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Latest Histopathology Stories

2010-04-12 07:34:13

The Atomic Force Microscope depicts on its screen the few nanometer thick and few micrometer long fibers as white flexible sticks, crisscrossing the surface on which they are deposited. The very peculiar property of these proteins lies in fact that they can self assemble into complex ribbon-like twisted fibers. Researchers at ETH Zrich, EPF Lausanne and University of Fribourg have teamed up to take Atomic Force Microscopy images of the fibers and to analyze them using concepts from polymer...

2010-03-08 09:47:00

-- Gene Linked to Eosinophilic Esophagitis Plays Key Role in Inflammation-- PHILADELPHIA, March 8 /PRNewswire-USNewswire/ -- Pediatrics researchers have identified the first major gene location responsible for a severe, often painful type of food allergy called eosinophilic esophagitis (EoE). In this disease, which may cause weight loss, vomiting, heartburn and swallowing difficulties, a patient may be unable to eat a wide variety of foods. After performing a genome-wide association...

2010-03-08 08:23:19

Gene linked to eosinophilic esophagitis plays key role in inflammation Pediatrics researchers have identified the first major gene location responsible for a severe, often painful type of food allergy called eosinophilic esophagitis (EoE). In this disease, which may cause weight loss, vomiting, heartburn and swallowing difficulties, a patient may be unable to eat a wide variety of foods. After performing a genome-wide association study, the study team found EoE was linked to a region of...

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2010-03-03 12:48:56

EPFL's Brain Mind Institute finds clues to the role of brain plaques typical in Alzheimer's patients A study from EPFL's (Ecole Polytechnique F©d©rale de Lausanne) Laboratory of Neuroenergetics and Cellular Dynamics in Lausanne Switzerland, published today in the Journal of Neuroscience, may lead to new forms of treatment following a better understanding of how Amyloid-Beta found in cerebral plaques, typically present in the brain of Alzheimer's patients, may lead to...

2010-02-05 15:02:54

Barrett's epithelium is recognized as a complication of erosive esophagitis and is the pre-malignant condition for adenocarcinoma of the esophagus. A research team from Yokohama City University School of Medicine hypothesized that some macroscopic features of Barrett's epithelium might be useful for identifying a subgroup with a high risk for the development of esophageal adenocarcinoma. Their study will be published on January 28, 2010 in the World Journal of Gastroenterology. They enrolled...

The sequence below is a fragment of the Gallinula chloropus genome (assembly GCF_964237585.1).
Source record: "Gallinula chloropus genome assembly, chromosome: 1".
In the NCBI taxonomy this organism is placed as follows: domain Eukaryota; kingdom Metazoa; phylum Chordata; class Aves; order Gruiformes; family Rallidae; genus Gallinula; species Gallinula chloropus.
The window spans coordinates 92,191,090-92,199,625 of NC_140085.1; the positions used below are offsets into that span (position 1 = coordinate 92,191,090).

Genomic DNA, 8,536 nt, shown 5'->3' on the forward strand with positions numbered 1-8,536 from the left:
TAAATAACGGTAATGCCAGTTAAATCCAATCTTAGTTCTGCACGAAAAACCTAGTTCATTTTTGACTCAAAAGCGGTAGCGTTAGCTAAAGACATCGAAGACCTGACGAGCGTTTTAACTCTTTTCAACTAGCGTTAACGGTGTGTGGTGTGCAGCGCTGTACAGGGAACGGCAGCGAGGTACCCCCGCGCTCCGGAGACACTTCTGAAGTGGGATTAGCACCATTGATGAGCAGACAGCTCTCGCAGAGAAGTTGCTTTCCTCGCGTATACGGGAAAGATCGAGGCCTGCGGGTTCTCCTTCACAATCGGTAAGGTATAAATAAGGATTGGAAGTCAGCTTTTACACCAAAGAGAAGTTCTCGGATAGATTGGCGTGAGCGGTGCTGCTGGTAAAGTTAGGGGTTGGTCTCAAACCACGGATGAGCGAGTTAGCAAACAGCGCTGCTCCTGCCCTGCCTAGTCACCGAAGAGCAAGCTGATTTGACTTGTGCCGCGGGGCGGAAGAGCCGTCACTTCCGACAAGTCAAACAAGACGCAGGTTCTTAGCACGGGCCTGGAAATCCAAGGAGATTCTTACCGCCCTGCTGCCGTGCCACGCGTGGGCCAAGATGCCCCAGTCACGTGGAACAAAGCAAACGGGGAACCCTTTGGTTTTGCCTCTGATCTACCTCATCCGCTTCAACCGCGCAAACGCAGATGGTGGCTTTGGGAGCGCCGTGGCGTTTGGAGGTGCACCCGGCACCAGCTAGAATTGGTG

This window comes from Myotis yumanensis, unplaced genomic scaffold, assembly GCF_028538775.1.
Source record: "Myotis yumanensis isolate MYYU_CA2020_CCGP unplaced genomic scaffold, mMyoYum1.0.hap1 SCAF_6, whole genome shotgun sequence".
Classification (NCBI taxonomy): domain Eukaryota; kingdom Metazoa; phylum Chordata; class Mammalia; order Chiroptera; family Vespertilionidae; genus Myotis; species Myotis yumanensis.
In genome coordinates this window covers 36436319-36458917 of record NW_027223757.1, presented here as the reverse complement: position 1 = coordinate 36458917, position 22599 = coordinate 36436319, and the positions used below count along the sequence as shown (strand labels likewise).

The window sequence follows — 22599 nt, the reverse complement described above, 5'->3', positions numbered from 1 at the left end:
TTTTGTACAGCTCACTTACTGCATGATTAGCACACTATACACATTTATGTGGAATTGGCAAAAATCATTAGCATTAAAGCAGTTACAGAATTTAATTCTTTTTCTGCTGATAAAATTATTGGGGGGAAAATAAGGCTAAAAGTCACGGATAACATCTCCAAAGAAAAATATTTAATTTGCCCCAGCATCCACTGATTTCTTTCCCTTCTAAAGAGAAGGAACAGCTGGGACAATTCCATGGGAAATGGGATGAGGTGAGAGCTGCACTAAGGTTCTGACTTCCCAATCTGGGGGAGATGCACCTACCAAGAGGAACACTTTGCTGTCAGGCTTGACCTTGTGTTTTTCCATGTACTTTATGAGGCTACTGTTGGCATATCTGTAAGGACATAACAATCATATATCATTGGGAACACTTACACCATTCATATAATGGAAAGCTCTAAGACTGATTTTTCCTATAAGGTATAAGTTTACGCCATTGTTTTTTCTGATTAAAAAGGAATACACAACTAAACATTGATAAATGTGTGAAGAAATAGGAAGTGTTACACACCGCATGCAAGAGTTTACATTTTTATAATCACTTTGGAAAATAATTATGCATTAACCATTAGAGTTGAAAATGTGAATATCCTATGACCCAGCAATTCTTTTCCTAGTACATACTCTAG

2010-01-14 14:19:50

An article and commentary published online January 13 in the Journal of the National Cancer Institute review available data on diagnosis and management of ductal carcinoma in situ (DCIS), and offer recommendations for the field. These include identification of better risk stratification methods, consideration of the elimination of the word "carcinoma" from the name, and further investigation into whether imaging technology and guidelines can be modified to focus on high-risk lesions. The...

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2009-12-04 09:10:30

A major discovery is challenging accepted thinking about amyloids "“ the fibrous protein deposits associated with diseases such as Alzheimer's and Parkinson's "“ and may open up a potential new area for therapeutics. It was believed that amyloid fibrils - rope-like structures made up of proteins sometimes known as fibers - are inert, but that there may be toxic phases during their formation which can damage cells and cause disease. But in a paper published today [04 December 2009]...

2009-12-03 15:51:59

Scientists at Boston Biomedical Research Institute (BBRI) and the University of Pennsylvania have found that combining two chemicals, one of which is the green tea component EGCG, can prevent and destroy a variety of protein structures known as amyloids. Amyloids are the primary culprits in fatal brain disorders such as Alzheimer's, Huntington's, and Parkinson's diseases. Their study, published in the current issue of Nature Chemical Biology (December 2009), may ultimately contribute to...

2009-12-03 15:35:00

Scientists at Boston Biomedical Research Institute (BBRI) and the University of Pennsylvania have found that combining two chemicals, one of which is the green tea component EGCG, can prevent and destroy a variety of protein structures known as amyloids. Amyloids are the primary culprits in fatal brain disorders such as Alzheimer's, Huntington's, and Parkinson's diseases. Their study, published in the current issue of Nature Chemical Biology (December 2009), may ultimately contribute to...

2009-11-11 18:05:06

Protein reduces levels of amyloid beta and tau hyperphosphorylation, 2 hallmarks of Alzheimer's Investigators at Burnham Institute for Medical Research (Burnham) and colleagues have identified a novel mouse gene (Rps23r1) that reduces the accumulation of two toxic proteins that are major players in Alzheimer's disease: amyloid beta and tau. The amyloid and tau lowering functions of this gene were demonstrated in both human and mouse cells. Amyloid beta is responsible for the plaques found in...


Word of the Day
holluschickie
  • A 'bachelor seal'; a young male seal which is prevented from mating by its herd's older males (mated bulls defending their territory).
This comes from the Russian word for 'bachelors.'
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